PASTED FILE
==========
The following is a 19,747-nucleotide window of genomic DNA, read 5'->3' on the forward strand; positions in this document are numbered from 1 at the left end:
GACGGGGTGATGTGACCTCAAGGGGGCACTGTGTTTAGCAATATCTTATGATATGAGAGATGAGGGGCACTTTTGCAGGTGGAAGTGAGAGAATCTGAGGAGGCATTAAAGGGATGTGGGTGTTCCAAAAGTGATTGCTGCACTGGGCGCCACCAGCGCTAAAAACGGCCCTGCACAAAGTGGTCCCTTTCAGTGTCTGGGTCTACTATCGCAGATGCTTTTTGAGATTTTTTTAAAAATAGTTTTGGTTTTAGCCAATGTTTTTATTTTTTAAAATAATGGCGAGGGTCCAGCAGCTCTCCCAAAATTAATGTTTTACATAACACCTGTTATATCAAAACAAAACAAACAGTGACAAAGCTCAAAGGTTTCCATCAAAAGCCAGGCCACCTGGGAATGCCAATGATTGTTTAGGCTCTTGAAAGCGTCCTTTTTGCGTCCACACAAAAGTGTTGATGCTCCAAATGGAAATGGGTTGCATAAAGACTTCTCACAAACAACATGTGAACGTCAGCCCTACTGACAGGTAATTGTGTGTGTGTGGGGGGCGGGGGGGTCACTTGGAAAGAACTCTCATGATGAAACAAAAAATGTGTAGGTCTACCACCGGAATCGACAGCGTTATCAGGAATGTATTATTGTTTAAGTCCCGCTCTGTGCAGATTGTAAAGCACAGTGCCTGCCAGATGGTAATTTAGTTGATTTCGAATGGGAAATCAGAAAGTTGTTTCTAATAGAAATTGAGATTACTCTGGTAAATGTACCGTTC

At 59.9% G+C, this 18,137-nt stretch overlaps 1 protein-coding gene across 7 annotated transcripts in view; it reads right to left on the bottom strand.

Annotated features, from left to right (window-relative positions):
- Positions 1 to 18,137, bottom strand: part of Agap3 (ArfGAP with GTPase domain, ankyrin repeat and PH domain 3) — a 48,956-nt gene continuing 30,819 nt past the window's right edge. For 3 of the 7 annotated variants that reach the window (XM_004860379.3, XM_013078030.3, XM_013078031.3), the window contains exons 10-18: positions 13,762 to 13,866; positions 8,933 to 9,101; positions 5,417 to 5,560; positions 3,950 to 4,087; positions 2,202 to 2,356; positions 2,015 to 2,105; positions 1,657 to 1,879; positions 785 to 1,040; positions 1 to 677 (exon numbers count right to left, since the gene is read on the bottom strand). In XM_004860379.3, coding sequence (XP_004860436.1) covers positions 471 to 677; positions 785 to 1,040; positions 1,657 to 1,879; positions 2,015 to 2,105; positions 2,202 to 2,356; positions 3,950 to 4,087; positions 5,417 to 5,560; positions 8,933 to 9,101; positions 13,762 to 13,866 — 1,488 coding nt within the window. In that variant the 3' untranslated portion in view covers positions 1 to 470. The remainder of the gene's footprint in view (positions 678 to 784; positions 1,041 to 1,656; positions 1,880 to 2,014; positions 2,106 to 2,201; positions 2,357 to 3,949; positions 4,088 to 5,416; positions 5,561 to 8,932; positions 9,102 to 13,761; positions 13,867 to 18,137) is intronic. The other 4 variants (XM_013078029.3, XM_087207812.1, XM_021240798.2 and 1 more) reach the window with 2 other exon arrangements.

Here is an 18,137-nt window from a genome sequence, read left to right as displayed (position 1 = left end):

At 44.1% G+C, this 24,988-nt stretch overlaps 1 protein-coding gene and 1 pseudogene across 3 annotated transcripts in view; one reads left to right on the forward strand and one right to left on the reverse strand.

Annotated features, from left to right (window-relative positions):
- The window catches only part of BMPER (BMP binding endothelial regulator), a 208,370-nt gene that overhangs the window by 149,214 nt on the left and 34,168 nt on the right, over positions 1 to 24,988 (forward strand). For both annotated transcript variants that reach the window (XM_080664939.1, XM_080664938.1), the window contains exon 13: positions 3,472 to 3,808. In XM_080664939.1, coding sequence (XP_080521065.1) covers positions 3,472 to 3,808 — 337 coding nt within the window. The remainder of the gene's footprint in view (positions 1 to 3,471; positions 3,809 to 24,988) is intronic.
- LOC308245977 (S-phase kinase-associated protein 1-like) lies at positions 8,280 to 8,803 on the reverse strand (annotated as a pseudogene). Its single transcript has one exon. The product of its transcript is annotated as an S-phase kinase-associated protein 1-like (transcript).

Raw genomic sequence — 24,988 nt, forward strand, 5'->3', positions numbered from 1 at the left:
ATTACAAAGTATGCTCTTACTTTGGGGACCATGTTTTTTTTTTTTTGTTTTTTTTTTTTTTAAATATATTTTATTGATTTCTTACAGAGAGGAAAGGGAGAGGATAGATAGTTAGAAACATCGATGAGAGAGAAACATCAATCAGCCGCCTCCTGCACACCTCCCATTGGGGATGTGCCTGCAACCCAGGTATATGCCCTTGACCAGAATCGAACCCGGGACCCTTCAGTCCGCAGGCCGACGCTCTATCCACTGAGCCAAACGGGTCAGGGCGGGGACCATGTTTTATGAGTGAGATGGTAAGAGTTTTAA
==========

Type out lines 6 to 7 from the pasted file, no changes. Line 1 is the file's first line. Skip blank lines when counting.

Here is an 18,137-nt window from a genome sequence, read left to right as displayed (position 1 = left end):

At 44.1% G+C, this 24,988-nt stretch overlaps 1 protein-coding gene and 1 pseudogene across 3 annotated transcripts in view; one reads left to right on the forward strand and one right to left on the reverse strand.